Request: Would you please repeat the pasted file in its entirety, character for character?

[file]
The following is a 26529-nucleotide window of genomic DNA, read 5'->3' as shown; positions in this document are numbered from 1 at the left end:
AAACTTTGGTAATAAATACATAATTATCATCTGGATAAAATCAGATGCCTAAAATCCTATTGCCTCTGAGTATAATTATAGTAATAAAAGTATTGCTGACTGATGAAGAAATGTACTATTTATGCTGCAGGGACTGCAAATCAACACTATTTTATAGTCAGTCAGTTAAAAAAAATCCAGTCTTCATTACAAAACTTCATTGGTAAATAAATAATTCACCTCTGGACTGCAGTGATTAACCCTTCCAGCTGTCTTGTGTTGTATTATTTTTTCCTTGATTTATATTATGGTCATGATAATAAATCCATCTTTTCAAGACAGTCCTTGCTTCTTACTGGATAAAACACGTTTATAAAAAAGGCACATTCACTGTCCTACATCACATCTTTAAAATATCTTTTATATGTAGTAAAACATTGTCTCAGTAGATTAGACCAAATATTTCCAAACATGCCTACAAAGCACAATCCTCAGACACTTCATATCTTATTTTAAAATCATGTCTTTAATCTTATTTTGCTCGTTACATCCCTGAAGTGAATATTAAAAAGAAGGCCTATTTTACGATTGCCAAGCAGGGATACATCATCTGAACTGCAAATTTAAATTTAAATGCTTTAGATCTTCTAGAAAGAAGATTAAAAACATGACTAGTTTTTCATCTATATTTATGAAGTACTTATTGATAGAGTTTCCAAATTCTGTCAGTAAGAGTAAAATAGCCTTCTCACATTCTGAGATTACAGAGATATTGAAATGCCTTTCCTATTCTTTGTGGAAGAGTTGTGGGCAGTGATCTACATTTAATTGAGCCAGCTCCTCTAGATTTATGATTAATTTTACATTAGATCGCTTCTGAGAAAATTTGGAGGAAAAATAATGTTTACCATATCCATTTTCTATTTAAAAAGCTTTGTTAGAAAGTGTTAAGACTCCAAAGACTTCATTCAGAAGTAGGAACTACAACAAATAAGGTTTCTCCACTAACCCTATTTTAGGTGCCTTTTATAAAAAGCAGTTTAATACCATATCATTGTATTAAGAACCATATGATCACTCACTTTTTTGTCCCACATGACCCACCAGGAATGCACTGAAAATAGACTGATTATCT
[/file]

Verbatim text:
The following is a 26529-nucleotide window of genomic DNA, read 5'->3' as shown; positions in this document are numbered from 1 at the left end:
AAACTTTGGTAATAAATACATAATTATCATCTGGATAAAATCAGATGCCTAAAATCCTATTGCCTCTGAGTATAATTATAGTAATAAAAGTATTGCTGACTGATGAAGAAATGTACTATTTATGCTGCAGGGACTGCAAATCAACACTATTTTATAGTCAGTCAGTTAAAAAAAATCCAGTCTTCATTACAAAACTTCATTGGTAAATAAATAATTCACCTCTGGACTGCAGTGATTAACCCTTCCAGCTGTCTTGTGTTGTATTATTTTTTCCTTGATTTATATTATGGTCATGATAATAAATCCATCTTTTCAAGACAGTCCTTGCTTCTTACTGGATAAAACACGTTTATAAAAAAGGCACATTCACTGTCCTACATCACATCTTTAAAATATCTTTTATATGTAGTAAAACATTGTCTCAGTAGATTAGACCAAATATTTCCAAACATGCCTACAAAGCACAATCCTCAGACACTTCATATCTTATTTTAAAATCATGTCTTTAATCTTATTTTGCTCGTTACATCCCTGAAGTGAATATTAAAAAGAAGGCCTATTTTACGATTGCCAAGCAGGGATACATCATCTGAACTGCAAATTTAAATTTAAATGCTTTAGATCTTCTAGAAAGAAGATTAAAAACATGACTAGTTTTTCATCTATATTTATGAAGTACTTATTGATAGAGTTTCCAAATTCTGTCAGTAAGAGTAAAATAGCCTTCTCACATTCTGAGATTACAGAGATATTGAAATGCCTTTCCTATTCTTTGTGGAAGAGTTGTGGGCAGTGATCTACATTTAATTGAGCCAGCTCCTCTAGATTTATGATTAATTTTACATTAGATCGCTTCTGAGAAAATTTGGAGGAAAAATAATGTTTACCATATCCATTTTCTATTTAAAAAGCTTTGTTAGAAAGTGTTAAGACTCCAAAGACTTCATTCAGAAGTAGGAACTACAACAAATAAGGTTTCTCCACTAACCCTATTTTAGGTGCCTTTTATAAAAAGCAGTTTAATACCATATCATTGTATTAAGAACCATATGATCACTCACTTTTTTGTCCCACATGACCCACCAGGAATGCACTGAAAATAGACTGATTATCT